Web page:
AT&T vs. Pearl Jam: Corporate America Caught Red-Handed

Not that this is going to change anything…

When I first heard about AT&T censoring Pearl Jam’s webcast, I’ll admit that my initial reaction was, “Oh whatever, Eddie.” It just seems so expected these days, like how NBC cut Kanye’s “George Bush doesn’t care about black people” statement from the West Coast feed and regretted not bleeping it from the live feed. That’s how it goes.

But like all good tales of political intrigue, it’s not the “crime” that gets you, it’s the cover-up. And had AT&T not immediately blown off the whole incident as a “mistake by a webcast vendor,” everybody probably would have stopped paying attention. But they pushed it a little too far, claiming, “We’ve webcast more than 16 free concerts featuring approximately 310 bands and over 350 hours of live music, and this hasn’t happened before.” Oh really? Never?

Turns out, of course, that it has happened before. Lots of times.

And now that this fact is undeniable, AT&T is backtracking: “It’s not our intent to edit political comments in webcasts on the Unfortunately, it has happened in the past in a handful of cases. We have taken steps to ensure that it won’t happen again.” Oh yeah? Like what?

Maybe they should start by firing that third-party vendor, Davie Brown Entertainment, that produces AT&T’s webcasts? It was their mistake, right? Adam Smith, the executive vice president of Davie Brown, took responsability and claimed, “Our policy is not to edit any performance at all — never, ever.” Sure.

But, oops, now a former crew member is blabbing: “I can definitively say that at a previous event where AT&T was covering the show, the instructions were to shut it down if there was any swearing or if anybody starts getting political.” Oh shit. Busted.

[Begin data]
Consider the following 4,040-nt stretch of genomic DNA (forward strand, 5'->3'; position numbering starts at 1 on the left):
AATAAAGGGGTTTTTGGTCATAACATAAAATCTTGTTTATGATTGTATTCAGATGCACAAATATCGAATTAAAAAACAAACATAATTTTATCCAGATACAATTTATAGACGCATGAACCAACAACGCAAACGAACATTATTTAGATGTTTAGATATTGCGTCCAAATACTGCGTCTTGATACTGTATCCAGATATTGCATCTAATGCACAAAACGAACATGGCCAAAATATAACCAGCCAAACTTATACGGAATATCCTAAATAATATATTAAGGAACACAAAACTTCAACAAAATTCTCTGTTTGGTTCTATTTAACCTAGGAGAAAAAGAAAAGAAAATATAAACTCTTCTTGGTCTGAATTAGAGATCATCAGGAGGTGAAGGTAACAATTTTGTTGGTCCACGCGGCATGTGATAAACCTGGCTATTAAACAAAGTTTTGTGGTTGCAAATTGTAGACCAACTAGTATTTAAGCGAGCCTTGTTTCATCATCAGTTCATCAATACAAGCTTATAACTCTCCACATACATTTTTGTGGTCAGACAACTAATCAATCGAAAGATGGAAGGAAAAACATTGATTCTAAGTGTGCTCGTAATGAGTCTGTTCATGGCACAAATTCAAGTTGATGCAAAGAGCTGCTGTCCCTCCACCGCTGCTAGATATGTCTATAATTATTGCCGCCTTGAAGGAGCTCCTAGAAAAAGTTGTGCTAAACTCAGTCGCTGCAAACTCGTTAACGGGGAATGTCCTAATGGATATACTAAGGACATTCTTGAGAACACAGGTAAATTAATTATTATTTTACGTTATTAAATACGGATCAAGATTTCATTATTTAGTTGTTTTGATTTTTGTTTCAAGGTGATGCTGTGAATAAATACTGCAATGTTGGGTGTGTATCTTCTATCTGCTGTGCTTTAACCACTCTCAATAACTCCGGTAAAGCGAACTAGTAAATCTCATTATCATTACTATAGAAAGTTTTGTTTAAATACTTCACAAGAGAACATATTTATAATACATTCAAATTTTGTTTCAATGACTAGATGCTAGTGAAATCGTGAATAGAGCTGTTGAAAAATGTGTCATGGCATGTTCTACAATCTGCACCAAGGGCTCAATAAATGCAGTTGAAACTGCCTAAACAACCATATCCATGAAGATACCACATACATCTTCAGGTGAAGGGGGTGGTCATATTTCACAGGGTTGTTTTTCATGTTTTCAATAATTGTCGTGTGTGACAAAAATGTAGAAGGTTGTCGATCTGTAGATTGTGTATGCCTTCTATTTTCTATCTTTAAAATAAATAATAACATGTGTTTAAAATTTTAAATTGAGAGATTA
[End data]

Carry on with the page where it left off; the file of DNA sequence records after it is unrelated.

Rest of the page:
So where did these instructions come from? From Davie Brown? They’re part of Omnicom Group Inc., which sounds ominous, but who knows? Check out its Board of Directors. They’ve donated some money to George W. Bush in 2004, but not nearly as much as the $212,920 that AT&T raised for their guy, making them one of Bush’s top 20 contributors. It’s a good bet that the instructions came straight from AT&T, pals of the president.

MTV’s Gil Kaufman makes another damning point: “AT&T said the only cuts it makes are for profanity, because the Blue Room has no age restrictions, but a Pearl Jam spokesperson noted that fans forwarded more than 20 incidents of the F-word that got through the Lolla broadcast of PJ’s show, while the Bush lines did not.” So it appears that the entire reason the censors were there was to cut anti-Bush rhetoric.

Yet if you think about this critically, you’ve got to wonder… Why would they care? Does AT&T really give a shit what a bunch of Pearl Jam fans think of the President? I mean, really. I love a good conspiracy as much as anybody, and this is definitely a good one, but I still find it hard to believe that they would bother with the hassle just to shield their feeble-minded Boy King from a little flack from a bunch of long-haired commie lumberjacks like Pearl Jam.

Is Bush really that fragile? Is his psyche so vulnerable that Eddie Vedder clumsily altering the lyrics to a fucking Pink Floyd song (“George Bush, leave this world alone!”) would throw him over the edge? Heaven knows his ratings are already in the shitter. Even if everybody who was listening to the Lollapalooza webcast decided to vote Democrat in 2008, would it make any difference? Would it affect AT&T at all? Would it help shape net neutrality laws in any way? Doubtful.

But that’s the funny thing about Big Corporations. You’d imagine that they’d behave more logically than they actually do. Their twisted sense of self-preservation often forces them into wild, irrational acts that can only be understood by those whose souls are equally warped by greed and corruption and general depravity and perversion.

So why would AT&T deliberately censor Pearl Jam’s rhetoric? It’s simple, actually. Corporate America hates us for our freedom.

Pearl Jam – “Daughter” (live at Lollapalooza, uncensored)

Pearl Jam – “Daughter” (live at Lollapalooza, censored by AT&T)

Thanks to Jim DeRogatis for pointing me to that article.

2 thoughts on “AT&T vs. Pearl Jam: Corporate America Caught Red-Handed”

  1. That’s it exactly–it’s not the censorship so much as the lying about censorship. Have the balls to say “these comments are not appropriate blah blah.”

    Maybe the publicity works on PJs favor. There is no band as relentlessly un-musical as PJ that gets the amount of respect they do but for all their stickin it to The Man.

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